Four out of ten Americans say they dislike Muslims, according to a Gallup poll. “Muslims,” a blogger wrote on the Web site Free Republic, “don’t belong in America.” In a lively, funny, and revealing riposte to these sentiments, journalist Jonathan Curiel offers a fascinating tour through the little-known Islamic past, and present, of American culture.
From highbrow to pop, from lighthearted to profound, Al’ America reveals the Islamic and Arab influences before our eyes, under our noses, and ringing in our ears. Curiel demonstrates that many of America’s most celebrated places—including the Alamo in San Antonio, the French Quarter of New Orleans, and the Citadel in Charleston, South Carolina—retain vestiges of Arab and Islamic culture. Likewise, some of America’s most recognizable music—the Delta Blues, the surf sounds of Dick Dale, the rock and psychedelia of Jim Morrison and the Doors—is indebted to Arab music. And some of America’s leading historical figures, from Ralph Waldo Emerson to Elvis Presley, relied on Arab or Muslim culture for intellectual sustenance.
Part travelogue, part cultural history, Al’ America confirms a continuous pattern of give-and-take between America and the Arab Muslim world.
|Publisher:||New Press, The|
|Product dimensions:||8.44(w) x 5.78(h) x 0.91(d)|
About the Author
Jonathan Curiel is a journalist in San Francisco and the author of Al’ America: Travels Through America’s Arab and Islamic Roots (The New Press). As a reporter at the San Francisco Chronicle, he has had his journalism on Arabs and Muslims honored by Columbia University’s Graduate School of Journalism. He has taught as a Fulbright scholar at Pakistan’s Punjab University and researched the history of Islamic architecture as a Thomason Reuters Foundation Research Fellow at England’s Oxford University. He lives in San Francisco, California.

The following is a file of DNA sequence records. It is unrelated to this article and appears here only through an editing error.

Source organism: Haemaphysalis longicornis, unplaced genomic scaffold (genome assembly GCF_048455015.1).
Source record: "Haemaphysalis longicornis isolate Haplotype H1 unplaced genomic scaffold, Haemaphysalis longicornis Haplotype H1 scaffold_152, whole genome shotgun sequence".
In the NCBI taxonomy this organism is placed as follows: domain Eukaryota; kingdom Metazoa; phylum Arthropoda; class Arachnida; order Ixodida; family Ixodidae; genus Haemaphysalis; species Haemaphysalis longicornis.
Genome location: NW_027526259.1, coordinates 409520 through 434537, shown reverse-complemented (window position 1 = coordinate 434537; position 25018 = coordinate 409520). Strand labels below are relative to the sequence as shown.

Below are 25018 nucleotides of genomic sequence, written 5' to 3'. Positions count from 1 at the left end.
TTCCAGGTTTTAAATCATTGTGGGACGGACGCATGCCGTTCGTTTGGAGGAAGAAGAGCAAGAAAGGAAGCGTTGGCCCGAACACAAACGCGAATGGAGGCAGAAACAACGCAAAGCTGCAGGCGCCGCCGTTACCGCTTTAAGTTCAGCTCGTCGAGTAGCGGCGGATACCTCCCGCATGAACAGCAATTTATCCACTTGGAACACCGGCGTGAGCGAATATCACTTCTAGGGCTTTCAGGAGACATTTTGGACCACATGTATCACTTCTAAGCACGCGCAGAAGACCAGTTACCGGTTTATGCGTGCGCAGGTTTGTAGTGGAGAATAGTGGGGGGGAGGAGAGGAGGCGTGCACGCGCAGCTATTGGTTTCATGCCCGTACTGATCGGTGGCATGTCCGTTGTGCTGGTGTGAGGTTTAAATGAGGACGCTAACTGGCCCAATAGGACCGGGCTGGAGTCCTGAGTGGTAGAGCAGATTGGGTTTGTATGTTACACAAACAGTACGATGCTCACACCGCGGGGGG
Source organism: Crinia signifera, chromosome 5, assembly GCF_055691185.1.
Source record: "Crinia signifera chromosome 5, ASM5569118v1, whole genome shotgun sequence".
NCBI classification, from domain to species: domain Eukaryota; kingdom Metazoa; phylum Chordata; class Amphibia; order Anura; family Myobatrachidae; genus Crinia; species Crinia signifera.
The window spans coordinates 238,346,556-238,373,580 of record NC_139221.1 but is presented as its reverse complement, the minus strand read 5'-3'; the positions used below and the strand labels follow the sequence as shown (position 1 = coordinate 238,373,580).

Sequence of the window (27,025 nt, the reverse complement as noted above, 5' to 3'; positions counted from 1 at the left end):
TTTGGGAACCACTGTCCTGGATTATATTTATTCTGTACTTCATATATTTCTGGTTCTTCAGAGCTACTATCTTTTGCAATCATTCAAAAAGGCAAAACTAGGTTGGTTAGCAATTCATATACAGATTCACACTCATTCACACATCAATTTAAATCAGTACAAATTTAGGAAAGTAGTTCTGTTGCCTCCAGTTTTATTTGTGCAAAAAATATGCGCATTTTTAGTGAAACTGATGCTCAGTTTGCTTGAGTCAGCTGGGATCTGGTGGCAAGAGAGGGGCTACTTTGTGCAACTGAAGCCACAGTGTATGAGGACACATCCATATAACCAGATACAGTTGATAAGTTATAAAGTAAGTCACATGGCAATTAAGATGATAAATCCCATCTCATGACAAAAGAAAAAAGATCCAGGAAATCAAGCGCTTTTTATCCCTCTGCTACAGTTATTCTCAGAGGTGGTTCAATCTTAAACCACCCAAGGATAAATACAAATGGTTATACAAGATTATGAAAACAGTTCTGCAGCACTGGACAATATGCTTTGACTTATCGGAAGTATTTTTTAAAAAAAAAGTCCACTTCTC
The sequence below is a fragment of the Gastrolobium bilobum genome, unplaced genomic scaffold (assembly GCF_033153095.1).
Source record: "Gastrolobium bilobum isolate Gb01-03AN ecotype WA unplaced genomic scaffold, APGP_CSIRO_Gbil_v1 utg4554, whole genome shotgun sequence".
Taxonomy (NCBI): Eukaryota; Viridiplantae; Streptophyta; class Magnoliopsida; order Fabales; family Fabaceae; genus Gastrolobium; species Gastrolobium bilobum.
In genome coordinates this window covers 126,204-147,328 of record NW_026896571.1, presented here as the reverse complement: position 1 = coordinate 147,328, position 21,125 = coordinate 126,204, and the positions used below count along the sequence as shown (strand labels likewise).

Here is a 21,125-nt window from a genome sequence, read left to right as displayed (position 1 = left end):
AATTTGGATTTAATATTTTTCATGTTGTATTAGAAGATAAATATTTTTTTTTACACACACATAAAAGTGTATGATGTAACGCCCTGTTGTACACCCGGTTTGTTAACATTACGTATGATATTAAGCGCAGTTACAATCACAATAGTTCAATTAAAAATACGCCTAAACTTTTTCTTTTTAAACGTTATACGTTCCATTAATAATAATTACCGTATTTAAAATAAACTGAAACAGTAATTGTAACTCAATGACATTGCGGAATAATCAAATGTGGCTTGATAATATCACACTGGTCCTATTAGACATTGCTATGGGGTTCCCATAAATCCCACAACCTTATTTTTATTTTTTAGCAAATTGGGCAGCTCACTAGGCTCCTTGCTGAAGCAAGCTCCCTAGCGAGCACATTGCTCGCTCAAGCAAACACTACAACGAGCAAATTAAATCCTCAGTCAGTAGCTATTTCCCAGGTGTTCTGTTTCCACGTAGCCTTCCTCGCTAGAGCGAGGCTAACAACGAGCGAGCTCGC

Table of Contents
Preface: The Irony of 9/11 xi
1 The Seeds of Islam in America: From Columbus to the Alamo 1
2 Slavery and Islam: The Roots of American Blues Music 18
3 Emerson and Persian Poetry: The Transcendentalists Find Their Reflection in Southern Iran 37
4 P.T Barnum and the Taj Mahal: The Spread of Muslim Art from One Continent to Another 55
5 Language and Names: The Arabic Origins of "Giraffe" and "Coffee"-and What About "Mecca, U.S.A."? 67
6 Arabs and the Ice-Cream Cone: The Joy of Eating (and Drinking), from Damascus to St. Louis, Missouri 81
7 The Height of Orientalism: When U.S. Presidents Donned Fezzes and Said "Salaam Aleikum" 92
8 The Lasting Appeal of The Arabian Nights and the Bearded Mullah from Turkey 105
9 The Trippy Sounds of the '60s: How Dick Dale, The Doors, and Even Dylan Swayed to Arab Music 119
10 East Meets West in Memphis: Elvis and the Poet from Lebanon 131
11 Islam and the World Trade Center: Minoru Yamasaki Plants a Dream for Peace in New York 145
12 Fashion, Tattoos, and Arabic Calligraphy: The Nexus of Style, Design, and Angelina Jolie 159
13 Arabs and Muslims in the United States: Today and Tomorrow 172